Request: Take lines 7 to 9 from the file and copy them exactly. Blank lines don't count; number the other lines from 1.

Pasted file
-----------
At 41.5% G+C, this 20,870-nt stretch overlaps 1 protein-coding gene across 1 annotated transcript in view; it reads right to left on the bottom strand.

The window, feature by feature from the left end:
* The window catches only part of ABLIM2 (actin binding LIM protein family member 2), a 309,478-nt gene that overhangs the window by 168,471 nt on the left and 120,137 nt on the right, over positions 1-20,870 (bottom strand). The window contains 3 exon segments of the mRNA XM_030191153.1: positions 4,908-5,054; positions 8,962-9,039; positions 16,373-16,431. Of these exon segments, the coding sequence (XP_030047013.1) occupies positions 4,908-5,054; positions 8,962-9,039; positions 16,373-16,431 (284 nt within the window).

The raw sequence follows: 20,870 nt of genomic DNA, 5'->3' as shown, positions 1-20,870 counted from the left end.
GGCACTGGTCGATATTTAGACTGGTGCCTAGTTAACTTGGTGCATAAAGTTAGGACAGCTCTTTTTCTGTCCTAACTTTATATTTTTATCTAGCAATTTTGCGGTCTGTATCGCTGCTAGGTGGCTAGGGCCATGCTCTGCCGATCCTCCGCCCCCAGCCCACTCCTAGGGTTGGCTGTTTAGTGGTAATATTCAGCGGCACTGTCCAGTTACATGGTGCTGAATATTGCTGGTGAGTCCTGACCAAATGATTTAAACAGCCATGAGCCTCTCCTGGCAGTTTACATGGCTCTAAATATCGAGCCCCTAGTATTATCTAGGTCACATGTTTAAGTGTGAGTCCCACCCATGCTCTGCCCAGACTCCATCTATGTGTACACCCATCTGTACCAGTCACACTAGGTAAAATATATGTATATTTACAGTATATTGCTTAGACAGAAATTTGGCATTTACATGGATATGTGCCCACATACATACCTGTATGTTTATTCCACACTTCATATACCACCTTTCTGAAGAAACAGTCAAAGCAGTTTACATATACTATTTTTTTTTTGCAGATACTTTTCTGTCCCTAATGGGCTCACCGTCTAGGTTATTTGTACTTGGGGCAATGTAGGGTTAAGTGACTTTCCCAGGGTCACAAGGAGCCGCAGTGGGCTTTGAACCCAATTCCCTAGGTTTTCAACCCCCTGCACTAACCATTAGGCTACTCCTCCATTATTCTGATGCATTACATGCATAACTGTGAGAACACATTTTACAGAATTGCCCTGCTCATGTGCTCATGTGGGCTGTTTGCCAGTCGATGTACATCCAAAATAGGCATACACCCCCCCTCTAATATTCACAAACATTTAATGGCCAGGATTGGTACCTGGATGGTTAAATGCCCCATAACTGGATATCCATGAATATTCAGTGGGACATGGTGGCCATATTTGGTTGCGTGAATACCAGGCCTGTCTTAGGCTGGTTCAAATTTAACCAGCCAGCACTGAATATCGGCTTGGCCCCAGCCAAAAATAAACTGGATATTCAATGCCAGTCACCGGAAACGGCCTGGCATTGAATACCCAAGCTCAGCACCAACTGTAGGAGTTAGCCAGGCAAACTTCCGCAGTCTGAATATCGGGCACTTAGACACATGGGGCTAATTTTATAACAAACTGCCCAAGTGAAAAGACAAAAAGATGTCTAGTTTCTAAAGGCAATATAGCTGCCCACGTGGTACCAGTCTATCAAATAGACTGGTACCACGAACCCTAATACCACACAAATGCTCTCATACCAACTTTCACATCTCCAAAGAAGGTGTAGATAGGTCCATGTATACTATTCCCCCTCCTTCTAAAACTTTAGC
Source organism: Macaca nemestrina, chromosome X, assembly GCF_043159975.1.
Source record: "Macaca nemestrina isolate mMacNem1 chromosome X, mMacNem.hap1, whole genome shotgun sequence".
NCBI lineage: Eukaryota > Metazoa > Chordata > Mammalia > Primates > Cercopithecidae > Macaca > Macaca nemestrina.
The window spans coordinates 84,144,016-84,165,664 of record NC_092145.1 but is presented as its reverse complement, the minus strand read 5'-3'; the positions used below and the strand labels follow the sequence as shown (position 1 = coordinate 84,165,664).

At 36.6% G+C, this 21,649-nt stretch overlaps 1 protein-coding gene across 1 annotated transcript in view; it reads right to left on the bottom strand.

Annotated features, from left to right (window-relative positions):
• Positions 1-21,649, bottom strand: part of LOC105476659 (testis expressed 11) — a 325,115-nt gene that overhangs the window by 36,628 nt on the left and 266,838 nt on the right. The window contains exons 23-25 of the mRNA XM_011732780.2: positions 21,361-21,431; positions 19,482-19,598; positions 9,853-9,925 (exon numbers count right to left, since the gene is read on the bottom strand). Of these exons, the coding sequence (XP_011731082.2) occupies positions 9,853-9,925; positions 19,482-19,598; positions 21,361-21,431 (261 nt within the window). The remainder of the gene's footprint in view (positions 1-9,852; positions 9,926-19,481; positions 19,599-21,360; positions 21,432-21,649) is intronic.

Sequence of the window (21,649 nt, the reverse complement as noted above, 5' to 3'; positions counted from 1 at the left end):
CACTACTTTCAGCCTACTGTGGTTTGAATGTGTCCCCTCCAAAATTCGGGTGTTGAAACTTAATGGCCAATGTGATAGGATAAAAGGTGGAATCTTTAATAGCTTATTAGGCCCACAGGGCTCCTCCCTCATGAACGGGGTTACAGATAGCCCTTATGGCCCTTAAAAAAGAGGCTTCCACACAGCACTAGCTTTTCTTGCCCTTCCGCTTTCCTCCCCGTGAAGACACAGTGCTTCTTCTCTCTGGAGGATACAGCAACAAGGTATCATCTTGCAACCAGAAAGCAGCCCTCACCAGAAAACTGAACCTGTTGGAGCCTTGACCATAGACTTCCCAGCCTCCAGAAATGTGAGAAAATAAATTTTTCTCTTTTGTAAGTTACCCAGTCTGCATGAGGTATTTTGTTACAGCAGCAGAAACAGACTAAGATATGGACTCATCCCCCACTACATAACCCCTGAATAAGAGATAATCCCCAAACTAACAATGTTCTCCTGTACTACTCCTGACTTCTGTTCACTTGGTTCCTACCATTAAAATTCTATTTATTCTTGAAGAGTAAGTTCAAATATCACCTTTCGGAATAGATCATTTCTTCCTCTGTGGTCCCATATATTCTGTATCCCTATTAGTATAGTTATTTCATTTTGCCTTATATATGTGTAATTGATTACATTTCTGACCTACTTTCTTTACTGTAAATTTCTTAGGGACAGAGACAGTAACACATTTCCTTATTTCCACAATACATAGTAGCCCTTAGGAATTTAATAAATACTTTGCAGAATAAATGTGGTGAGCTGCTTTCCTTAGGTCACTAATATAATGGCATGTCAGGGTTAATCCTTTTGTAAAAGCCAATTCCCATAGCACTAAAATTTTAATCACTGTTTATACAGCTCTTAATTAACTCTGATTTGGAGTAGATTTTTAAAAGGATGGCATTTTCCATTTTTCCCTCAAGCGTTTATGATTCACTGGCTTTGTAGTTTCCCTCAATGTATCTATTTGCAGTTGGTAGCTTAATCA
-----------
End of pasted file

Source record: "Macaca nemestrina isolate mMacNem1 chromosome X, mMacNem.hap1, whole genome shotgun sequence".
NCBI lineage: Eukaryota > Metazoa > Chordata > Mammalia > Primates > Cercopithecidae > Macaca > Macaca nemestrina.
The window spans coordinates 84,144,016-84,165,664 of record NC_092145.1 but is presented as its reverse complement, the minus strand read 5'-3'; the positions used below and the strand labels follow the sequence as shown (position 1 = coordinate 84,165,664).